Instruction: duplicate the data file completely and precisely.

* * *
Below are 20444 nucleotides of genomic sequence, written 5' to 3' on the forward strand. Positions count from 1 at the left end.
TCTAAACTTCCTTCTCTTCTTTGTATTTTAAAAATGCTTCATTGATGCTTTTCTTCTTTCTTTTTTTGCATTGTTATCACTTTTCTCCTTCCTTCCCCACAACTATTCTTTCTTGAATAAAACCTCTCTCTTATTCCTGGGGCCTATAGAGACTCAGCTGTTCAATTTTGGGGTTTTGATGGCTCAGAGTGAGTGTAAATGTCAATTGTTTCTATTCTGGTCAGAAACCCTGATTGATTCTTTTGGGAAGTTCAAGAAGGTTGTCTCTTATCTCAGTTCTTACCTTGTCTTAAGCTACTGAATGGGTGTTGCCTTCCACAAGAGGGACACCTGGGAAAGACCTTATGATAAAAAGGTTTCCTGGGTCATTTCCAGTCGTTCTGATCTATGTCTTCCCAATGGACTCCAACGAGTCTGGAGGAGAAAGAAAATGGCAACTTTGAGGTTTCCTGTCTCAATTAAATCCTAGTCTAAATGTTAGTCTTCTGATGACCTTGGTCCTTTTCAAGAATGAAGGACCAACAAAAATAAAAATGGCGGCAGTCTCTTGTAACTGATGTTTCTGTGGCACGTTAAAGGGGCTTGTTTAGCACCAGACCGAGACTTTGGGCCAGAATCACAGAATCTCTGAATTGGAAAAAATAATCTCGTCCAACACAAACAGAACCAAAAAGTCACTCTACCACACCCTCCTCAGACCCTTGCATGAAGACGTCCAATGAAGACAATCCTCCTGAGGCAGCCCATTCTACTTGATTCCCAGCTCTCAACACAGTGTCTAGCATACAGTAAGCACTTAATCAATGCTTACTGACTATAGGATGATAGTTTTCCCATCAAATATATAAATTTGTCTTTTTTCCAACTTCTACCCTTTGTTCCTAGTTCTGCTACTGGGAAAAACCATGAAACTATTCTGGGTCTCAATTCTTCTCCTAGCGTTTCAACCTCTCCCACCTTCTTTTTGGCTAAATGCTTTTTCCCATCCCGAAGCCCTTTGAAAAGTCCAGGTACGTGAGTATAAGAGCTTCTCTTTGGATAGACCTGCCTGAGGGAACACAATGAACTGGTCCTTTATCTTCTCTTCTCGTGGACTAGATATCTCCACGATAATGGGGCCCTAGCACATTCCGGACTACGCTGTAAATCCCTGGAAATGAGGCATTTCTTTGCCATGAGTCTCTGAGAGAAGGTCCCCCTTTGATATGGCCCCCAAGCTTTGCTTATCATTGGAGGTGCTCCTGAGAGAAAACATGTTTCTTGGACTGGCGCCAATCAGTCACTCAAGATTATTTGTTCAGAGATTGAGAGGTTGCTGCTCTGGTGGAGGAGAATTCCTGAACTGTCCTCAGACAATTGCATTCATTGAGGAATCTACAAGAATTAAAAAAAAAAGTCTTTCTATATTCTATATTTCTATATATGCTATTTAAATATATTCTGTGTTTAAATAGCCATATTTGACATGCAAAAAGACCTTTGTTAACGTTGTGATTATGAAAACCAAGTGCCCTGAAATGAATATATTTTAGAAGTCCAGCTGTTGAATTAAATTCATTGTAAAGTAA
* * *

Below are 20444 nucleotides of genomic sequence, written 5' to 3' on the forward strand. Positions count from 1 at the left end.
TCTAAACTTCCTTCTCTTCTTTGTATTTTAAAAATGCTTCATTGATGCTTTTCTTCTTTCTTTTTTTGCATTGTTATCACTTTTCTCCTTCCTTCCCCACAACTATTCTTTCTTGAATAAAACCTCTCTCTTATTCCTGGGGCCTATAGAGACTCAGCTGTTCAATTTTGGGGTTTTGATGGCTCAGAGTGAGTGTAAATGTCAATTGTTTCTATTCTGGTCAGAAACCCTGATTGATTCTTTTGGGAAGTTCAAGAAGGTTGTCTCTTATCTCAGTTCTTACCTTGTCTTAAGCTACTGAATGGGTGTTGCCTTCCACAAGAGGGACACCTGGGAAAGACCTTATGATAAAAAGGTTTCCTGGGTCATTTCCAGTCGTTCTGATCTATGTCTTCCCAATGGACTCCAACGAGTCTGGAGGAGAAAGAAAATGGCAACTTTGAGGTTTCCTGTCTCAATTAAATCCTAGTCTAAATGTTAGTCTTCTGATGACCTTGGTCCTTTTCAAGAATGAAGGACCAACAAAAATAAAAATGGCGGCAGTCTCTTGTAACTGATGTTTCTGTGGCACGTTAAAGGGGCTTGTTTAGCACCAGACCGAGACTTTGGGCCAGAATCACAGAATCTCTGAATTGGAAAAAATAATCTCGTCCAACACAAACAGAACCAAAAAGTCACTCTACCACACCCTCCTCAGACCCTTGCATGAAGACGTCCAATGAAGACAATCCTCCTGAGGCAGCCCATTCTACTTGATTCCCAGCTCTCAACACAGTGTCTAGCATACAGTAAGCACTTAATCAATGCTTACTGACTATAGGATGATAGTTTTCCCATCAAATATATAAATTTGTCTTTTTTCCAACTTCTACCCTTTGTTCCTAGTTCTGCTACTGGGAAAAACCATGAAACTATTCTGGGTCTCAATTCTTCTCCTAGCGTTTCAACCTCTCCCACCTTCTTTTTGGCTAAATGCTTTTTCCCATCCCGAAGCCCTTTGAAAAGTCCAGGTACGTGAGTATAAGAGCTTCTCTTTGGATAGACCTGCCTGAGGGAACACAATGAACTGGTCCTTTATCTTCTCTTCTCGTGGACTAGATATCTCCACGATAATGGGGCCCTAGCACATTCCGGACTACGCTGTAAATCCCTGGAAATGAGGCATTTCTTTGCCATGAGTCTCTGAGAGAAGGTCCCCCTTTGATATGGCCCCCAAGCTTTGCTTATCATTGGAGGTGCTCCTGAGAGAAAACATGTTTCTTGGACTGGCGCCAATCAGTCACTCAAGATTATTTGTTCAGAGATTGAGAGGTTGCTGCTCTGGTGGAGGAGAATTCCTGAACTGTCCTCAGACAATTGCATTCATTGAGGAATCTACAAGAATTAAAAAAAAAAGTCTTTCTATATTCTATATTTCTATATATGCTATTTAAATATATTCTGTGTTTAAATAGCCATATTTGACATGCAAAAAGACCTTTGTTAACGTTGTGATTATGAAAACCAAGTGCCCTGAAATGAATATATTTTAGAAGTCCAGCTGTTGAATTAAATTCATTGTAAAGTAA